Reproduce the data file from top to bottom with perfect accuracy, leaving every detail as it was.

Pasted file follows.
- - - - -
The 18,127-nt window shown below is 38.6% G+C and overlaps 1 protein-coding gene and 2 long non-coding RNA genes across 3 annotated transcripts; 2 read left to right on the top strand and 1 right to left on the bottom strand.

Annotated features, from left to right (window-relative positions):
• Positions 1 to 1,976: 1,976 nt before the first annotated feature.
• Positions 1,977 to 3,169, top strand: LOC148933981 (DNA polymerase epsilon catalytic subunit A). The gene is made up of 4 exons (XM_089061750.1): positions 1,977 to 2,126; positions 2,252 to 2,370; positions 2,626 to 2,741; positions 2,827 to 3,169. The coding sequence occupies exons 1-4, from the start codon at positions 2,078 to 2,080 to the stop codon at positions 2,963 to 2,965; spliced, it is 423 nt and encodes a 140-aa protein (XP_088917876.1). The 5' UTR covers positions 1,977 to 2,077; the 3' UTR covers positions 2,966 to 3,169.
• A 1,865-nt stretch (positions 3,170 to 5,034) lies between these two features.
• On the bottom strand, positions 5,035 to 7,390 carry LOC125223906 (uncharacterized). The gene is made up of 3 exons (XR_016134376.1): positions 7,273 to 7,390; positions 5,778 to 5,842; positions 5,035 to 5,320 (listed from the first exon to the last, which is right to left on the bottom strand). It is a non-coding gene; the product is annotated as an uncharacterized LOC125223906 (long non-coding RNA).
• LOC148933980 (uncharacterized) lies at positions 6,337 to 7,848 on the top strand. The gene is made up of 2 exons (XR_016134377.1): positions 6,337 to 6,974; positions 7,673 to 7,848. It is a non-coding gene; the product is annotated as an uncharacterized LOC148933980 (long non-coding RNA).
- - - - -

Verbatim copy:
The 18,127-nt window shown below is 38.6% G+C and overlaps 1 protein-coding gene and 2 long non-coding RNA genes across 3 annotated transcripts; 2 read left to right on the top strand and 1 right to left on the bottom strand.

Annotated features, from left to right (window-relative positions):
• Positions 1 to 1,976: 1,976 nt before the first annotated feature.
• Positions 1,977 to 3,169, top strand: LOC148933981 (DNA polymerase epsilon catalytic subunit A). The gene is made up of 4 exons (XM_089061750.1): positions 1,977 to 2,126; positions 2,252 to 2,370; positions 2,626 to 2,741; positions 2,827 to 3,169. The coding sequence occupies exons 1-4, from the start codon at positions 2,078 to 2,080 to the stop codon at positions 2,963 to 2,965; spliced, it is 423 nt and encodes a 140-aa protein (XP_088917876.1). The 5' UTR covers positions 1,977 to 2,077; the 3' UTR covers positions 2,966 to 3,169.
• A 1,865-nt stretch (positions 3,170 to 5,034) lies between these two features.
• On the bottom strand, positions 5,035 to 7,390 carry LOC125223906 (uncharacterized). The gene is made up of 3 exons (XR_016134376.1): positions 7,273 to 7,390; positions 5,778 to 5,842; positions 5,035 to 5,320 (listed from the first exon to the last, which is right to left on the bottom strand). It is a non-coding gene; the product is annotated as an uncharacterized LOC125223906 (long non-coding RNA).
• LOC148933980 (uncharacterized) lies at positions 6,337 to 7,848 on the top strand. The gene is made up of 2 exons (XR_016134377.1): positions 6,337 to 6,974; positions 7,673 to 7,848. It is a non-coding gene; the product is annotated as an uncharacterized LOC148933980 (long non-coding RNA).